By Mike Safley
Once alpaca fleece is in the bag, what is it worth? The textile manufacturer could not care less whether the fleece available for sale came from a prize winning stud or the herd's ugly duckling. Understanding what qualities the buyer desires most is the key to getting maximum value from alpaca fiber production.
All natural fiber falls into one of two categories, carpet or apparel. Carpet is coarse, apparel is fine. Apparel fiber is more scarce than carpet fiber and sells for considerably more money per unit of measurement on the international market.
The textile market is dominated by sheep wool. All other animal fiber, including alpaca, is known as “specialty fiber.” The results of processing trials conducted by fiber experts Bray, Long, and Van Bergen rated mean fiber diameter as the most important quality of sheep wool immediately affecting its value for manufacturing purposes. Their studies rated the relative value given to various fiber properties as follows:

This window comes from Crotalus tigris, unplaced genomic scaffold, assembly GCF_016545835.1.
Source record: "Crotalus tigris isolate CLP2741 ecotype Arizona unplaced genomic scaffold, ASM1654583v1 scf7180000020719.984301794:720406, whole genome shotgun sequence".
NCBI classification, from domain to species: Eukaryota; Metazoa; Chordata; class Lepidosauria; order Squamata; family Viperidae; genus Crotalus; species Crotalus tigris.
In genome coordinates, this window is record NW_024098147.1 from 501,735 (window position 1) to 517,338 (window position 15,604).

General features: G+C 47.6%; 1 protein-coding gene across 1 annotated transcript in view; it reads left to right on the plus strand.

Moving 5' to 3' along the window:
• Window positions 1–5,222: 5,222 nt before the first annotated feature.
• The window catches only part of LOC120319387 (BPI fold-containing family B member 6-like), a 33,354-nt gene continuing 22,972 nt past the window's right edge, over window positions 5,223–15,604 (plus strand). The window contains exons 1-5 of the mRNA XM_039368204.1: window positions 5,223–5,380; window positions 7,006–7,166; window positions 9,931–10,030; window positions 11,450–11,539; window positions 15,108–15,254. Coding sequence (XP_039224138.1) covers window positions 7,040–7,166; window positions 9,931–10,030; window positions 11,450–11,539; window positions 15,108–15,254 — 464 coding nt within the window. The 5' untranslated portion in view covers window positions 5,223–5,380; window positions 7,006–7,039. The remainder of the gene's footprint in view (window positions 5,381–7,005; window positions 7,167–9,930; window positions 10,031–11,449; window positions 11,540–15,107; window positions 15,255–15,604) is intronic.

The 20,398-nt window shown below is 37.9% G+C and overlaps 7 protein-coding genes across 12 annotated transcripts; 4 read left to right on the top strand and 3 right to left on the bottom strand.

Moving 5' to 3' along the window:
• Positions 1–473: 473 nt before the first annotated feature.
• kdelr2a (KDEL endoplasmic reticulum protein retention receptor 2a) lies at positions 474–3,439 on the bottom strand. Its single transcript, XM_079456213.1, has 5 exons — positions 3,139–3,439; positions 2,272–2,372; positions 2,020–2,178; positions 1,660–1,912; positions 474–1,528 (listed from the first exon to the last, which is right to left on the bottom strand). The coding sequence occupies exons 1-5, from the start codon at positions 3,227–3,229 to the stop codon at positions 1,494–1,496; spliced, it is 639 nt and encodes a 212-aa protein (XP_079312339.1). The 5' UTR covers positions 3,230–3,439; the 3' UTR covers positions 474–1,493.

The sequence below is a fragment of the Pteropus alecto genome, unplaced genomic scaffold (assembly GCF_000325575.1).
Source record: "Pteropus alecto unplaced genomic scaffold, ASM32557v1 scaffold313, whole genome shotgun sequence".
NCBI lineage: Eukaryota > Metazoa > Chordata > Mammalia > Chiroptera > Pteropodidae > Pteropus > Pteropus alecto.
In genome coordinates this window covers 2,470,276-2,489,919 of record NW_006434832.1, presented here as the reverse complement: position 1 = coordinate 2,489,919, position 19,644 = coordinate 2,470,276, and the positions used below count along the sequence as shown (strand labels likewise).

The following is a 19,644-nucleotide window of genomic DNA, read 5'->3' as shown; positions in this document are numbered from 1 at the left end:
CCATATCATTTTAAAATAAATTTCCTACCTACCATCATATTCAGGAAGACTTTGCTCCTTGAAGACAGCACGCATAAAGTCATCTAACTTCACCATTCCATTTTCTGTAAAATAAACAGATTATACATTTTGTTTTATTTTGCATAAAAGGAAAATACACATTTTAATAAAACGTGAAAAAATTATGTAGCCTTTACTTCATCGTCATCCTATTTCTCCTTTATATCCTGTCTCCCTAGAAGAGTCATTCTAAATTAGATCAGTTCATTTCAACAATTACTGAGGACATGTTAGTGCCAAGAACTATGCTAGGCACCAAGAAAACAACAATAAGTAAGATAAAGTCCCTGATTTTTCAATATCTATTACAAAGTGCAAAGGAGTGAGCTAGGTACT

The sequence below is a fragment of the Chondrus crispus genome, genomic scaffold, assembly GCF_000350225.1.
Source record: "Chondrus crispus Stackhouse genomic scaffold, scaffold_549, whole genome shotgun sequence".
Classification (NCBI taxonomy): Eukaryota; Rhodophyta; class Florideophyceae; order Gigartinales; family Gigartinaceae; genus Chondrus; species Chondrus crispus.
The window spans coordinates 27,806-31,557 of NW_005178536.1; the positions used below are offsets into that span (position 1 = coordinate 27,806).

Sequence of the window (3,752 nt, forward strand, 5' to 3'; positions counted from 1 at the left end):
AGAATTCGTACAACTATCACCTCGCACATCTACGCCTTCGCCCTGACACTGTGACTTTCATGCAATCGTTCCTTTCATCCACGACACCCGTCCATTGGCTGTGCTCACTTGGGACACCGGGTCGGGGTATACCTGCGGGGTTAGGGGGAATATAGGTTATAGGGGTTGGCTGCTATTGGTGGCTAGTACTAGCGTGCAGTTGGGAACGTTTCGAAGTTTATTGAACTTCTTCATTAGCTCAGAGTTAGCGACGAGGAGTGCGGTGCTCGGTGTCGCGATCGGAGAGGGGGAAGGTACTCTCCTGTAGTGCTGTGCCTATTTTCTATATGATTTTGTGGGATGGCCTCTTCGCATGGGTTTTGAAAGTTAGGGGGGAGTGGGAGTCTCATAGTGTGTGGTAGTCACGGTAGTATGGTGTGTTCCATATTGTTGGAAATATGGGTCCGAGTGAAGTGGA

|Property*||Study 1||Study 2|
|Fineness (mean fiber diameter)||65%||80%|
|Tensile Strength||10%||Only important when present or absent to an abnormal degree|
|* Color was not considered in these studies|
According to Van Bergen and Lang, the reason fineness impacts price is due to its effect on a yarn's “spinning limit,” which means that, at any given count of yarn, the finer the fiber, the greater number of fibers in a cross section. This, in turn, leads to a more uniform yarn diameter, greater yarn strength, and greater softness of handle.